Katrina probably didn’t help. Running a confederate flag waving, racial slur spouting candidate in Virginia probably didn’t help either. Yet, I’m still convinced that it’s also a case of black voters’ astounding ability to compartmentalize, so that they can vote for an anti-gay marriage amendment and vote against the party that uses the amendments as a means of reaching out to and recruiting black voters.
In other words, they can be anti-gay, but still support what they see as the Democratic agenda for economic and social justice. It’s an ability exemplified by African American Anglicans and college students like Kristen Price saying stuff like this.
Kristen Price, a freshman political science major, said she is concerned about the war in Iraq and the country’s relationship with the rest of the world.
Price also said she feels that the wealthy are being best served by the government and that during the next round of elections, more candidates that cater to the middle-class majority are likely to be elected.
Price also said certain issues should be set aside to address bigger problems nationwide.
“The U.S. focus on gay marriage is receiving too much attention. This is only detracting the American people from other issues that are more important that we need to be attending to,” she said.
And, sadly, that’s probably about the best response we can expect from most black voters on the issue: let’s just forget this and talk about something else. It’s pretty much the same response as progressive evangelicals. WIth Democrats getting 88% of the black vote, and one third of the white evangelical vote, we may be looking at a new “Southern Strategy” for Dems.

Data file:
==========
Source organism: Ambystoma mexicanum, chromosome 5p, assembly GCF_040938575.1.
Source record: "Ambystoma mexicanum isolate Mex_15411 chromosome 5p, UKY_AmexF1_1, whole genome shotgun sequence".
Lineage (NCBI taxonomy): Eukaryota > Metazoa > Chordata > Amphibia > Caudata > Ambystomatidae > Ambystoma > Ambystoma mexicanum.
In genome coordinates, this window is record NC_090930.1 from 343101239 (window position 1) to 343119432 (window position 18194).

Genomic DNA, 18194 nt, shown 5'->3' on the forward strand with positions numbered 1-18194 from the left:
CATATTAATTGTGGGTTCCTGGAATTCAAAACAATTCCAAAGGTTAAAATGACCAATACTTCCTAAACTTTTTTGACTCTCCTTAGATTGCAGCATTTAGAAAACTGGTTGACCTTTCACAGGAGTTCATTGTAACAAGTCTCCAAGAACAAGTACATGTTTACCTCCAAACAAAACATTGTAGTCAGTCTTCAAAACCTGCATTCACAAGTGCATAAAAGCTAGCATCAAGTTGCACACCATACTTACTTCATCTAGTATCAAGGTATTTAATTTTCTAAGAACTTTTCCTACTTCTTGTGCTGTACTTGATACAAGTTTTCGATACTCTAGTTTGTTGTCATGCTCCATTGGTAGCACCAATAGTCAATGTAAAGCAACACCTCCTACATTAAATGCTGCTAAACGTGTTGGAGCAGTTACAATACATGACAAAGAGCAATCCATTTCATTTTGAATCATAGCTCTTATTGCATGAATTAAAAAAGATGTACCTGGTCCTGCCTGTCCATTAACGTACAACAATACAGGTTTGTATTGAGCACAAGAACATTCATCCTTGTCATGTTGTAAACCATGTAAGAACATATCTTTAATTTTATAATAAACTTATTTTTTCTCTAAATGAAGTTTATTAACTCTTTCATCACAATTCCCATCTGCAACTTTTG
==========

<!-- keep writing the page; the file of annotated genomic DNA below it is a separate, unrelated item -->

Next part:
What does that mean now that the Dems have managed to get themselves back into power with the help of these constituencies? If they want retain votes among these constituencies, and gain more votes, they’ll have to walk a fine line between standing up on economic and other issues important to these voters, and at the very least tread lightly on or completely steer clear of social issues that these constituencies are uncomfortable with, lean more conservative on, or would rather not talk about.
Because chances are if those voters weren’t fooled or are no longer being fooled by Republican lip-service on their top issues, they are probably not going to be fooled by Democrats trying to have it both ways with them either.
It’s against that scenario that I’d like to consider the larger implications for both major parties, seeking votes from markedly different but also overlapping constituencies (anyone for the white gay male evangelical vote? how about the black unmarried lesbian vote?) on a political landscape in which elections are close and often decided by single-digit margins of victory.
But I’ll do that in another post. For now, suffice is to say that this year’s election results suggest that significant numbers of voters in any and all constituencies are not easily fooled, and don’t like to be taken for fools. And that makes politicians’ alot harder, and will of them a greater understanding of and skillful use of something that’s been disdained in American politics, at least since 9/11: nuance.